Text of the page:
The Grifón Astur-Cántabro is a bit of a ‘mythical beast’, because you won’t find a description of the race anywhere. Yet, they are found all over Spain and especially in the north-west, and every hunter will immediately know what you are talking about. They agree that these dogs are the perfect breed for the trailing of wild boar. Although there is no description of this multicoloured breed, they do have many characteristics in common.
The north-west of Spain, especially in Asturias, Cantabria and the parts of Galicia where the landscape is mountainous, rough and hard to access, and where agricultural and farming land is scarce, is the region where most of the Spanish Griffons can be found. Until the second half of the 20th century, the area was very isolated from the Spanish hinterland because of the high mountain ranges that separated the north-west from the Meseta. The area is characterized by a mild, Atlantic climate with winters that are often short and mild, which can be compared to those of Ireland and the Channel Island. This makes the area a very suitable habitat for wild boar the population of which can multiply at a very fast rate. For the villagers and people who live there, a visit of a group of boar often means the destruction of all the crop for that year and hence there would be nothing to eat for them and their livestock. Hence, the search for the perfect dog to hunt wild boar has been one with a long history.
What was needed was a dog that was ‘all weather’ and ‘all season’ and all terrain’, a breed more suitable for working in the harsh field and weather than the Sabueso Español (Spanish Bloodhound). When in the 50’s of last century the area became better connected to the rest of Spain –and with that, the rest of the world– hunters began to import all sorts of griffons from France, Swiss and other countries in their bid to create the perfect sleuth by cross-breeding them with the Sabueso Español. Amongst them there are many types like the Blue de Gascoigne, Fauve de Bretagne (‘Leonada’, in Spanish), all the varieties of the Griffon Vendéen, Griffon Nivernais, but also a few Swiss Small Jura Hounds (Chien Courant de Jura) or the coarse-haired Small Bernese Hound (Rauhaariger Berner Laufhund) and there even have been persons in Spain who have bred with the Italian Spinone.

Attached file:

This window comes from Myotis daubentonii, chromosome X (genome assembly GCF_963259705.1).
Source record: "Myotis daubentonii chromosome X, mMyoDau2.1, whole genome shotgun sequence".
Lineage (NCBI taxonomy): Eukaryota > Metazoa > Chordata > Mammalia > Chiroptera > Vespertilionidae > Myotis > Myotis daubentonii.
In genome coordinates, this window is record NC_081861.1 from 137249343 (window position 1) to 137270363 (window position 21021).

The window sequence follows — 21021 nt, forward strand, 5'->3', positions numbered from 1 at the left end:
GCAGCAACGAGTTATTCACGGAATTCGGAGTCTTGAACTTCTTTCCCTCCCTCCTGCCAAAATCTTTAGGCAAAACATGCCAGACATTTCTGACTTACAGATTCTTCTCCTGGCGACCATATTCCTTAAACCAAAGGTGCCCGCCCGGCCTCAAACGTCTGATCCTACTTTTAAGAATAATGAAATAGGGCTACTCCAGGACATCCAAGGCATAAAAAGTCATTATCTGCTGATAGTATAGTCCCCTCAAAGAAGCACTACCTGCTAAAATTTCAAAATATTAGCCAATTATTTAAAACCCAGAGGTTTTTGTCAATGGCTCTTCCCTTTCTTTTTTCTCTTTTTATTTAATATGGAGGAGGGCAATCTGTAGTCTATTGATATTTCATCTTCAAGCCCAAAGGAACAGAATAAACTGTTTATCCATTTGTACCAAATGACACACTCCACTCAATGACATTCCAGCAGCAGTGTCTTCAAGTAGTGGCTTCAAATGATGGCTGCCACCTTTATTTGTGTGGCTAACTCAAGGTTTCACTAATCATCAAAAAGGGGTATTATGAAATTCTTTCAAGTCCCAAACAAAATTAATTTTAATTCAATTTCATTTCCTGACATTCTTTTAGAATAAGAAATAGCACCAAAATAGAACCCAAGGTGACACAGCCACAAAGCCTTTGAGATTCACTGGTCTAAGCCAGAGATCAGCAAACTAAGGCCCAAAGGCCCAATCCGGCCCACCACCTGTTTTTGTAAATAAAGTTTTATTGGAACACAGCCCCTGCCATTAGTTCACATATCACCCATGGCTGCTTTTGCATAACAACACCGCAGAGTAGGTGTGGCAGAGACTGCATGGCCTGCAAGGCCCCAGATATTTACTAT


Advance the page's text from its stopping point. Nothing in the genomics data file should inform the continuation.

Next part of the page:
The result is a colourful hotchpotch in which you often can see the breed characteristics of other griffon dogs. Yet the griffon Astur-Cántabro usually has a height at the withers of 50-55 cm – which is too low for a Griffon Nivernais and too high for a Grand Basset Griffon Vendéen… Or they have the outward characteristics of one breed but the size of another. What they do have in common, is that they are gentle, smart and very friendly dogs. In Spain they still are seen as unsuitable pets because they are labelled ‘hunting dogs’, while they are not. They are trailing dogs and used to living in a ‘pack’ (that is: in a cage with at least one other dog). Their friendliness makes them extremely suitable to live with families and smaller kids, and with other animals, such as rabbits and cats. And they do great.